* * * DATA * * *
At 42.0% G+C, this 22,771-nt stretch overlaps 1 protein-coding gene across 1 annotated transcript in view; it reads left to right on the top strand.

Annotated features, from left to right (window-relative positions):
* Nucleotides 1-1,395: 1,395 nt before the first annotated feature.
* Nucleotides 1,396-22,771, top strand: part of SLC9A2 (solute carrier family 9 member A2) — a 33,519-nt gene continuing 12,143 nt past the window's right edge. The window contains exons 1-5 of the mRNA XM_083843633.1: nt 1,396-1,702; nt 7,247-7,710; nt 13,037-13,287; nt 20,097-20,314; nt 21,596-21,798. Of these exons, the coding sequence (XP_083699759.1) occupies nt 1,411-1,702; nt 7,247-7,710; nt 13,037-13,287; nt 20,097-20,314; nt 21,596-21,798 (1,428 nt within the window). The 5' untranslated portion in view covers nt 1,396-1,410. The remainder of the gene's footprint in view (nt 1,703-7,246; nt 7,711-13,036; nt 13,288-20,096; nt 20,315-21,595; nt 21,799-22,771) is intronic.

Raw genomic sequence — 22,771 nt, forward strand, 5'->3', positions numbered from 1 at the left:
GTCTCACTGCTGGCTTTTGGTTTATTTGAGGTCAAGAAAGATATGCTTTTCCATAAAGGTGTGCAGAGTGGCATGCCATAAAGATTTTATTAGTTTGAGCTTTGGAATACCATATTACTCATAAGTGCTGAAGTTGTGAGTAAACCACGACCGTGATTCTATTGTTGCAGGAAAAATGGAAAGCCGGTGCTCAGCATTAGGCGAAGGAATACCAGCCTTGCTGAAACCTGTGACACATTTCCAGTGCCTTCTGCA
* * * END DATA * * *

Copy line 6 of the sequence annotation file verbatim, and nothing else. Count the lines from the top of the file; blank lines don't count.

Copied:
GTCTCACTGCTGGCTTTTGGTTTATTTGAGGTCAAGAAAGATATGCTTTTCCATAAAGGTGTGCAGAGTGGCATGCCATAAAGATTTTATTAGTTTGAGCTTTGGAATACCATATTACTCATAAGTGCTGAAGTTGTGAGTAAACCACGACCGTGATTCTATTGTTGCAGGAAAAATGGAAAGCCGGTGCTCAGCATTAGGCGAAGGAATACCAGCCTTGCTGAAACCTGTGACACATTTCCAGTGCCTTCTGCA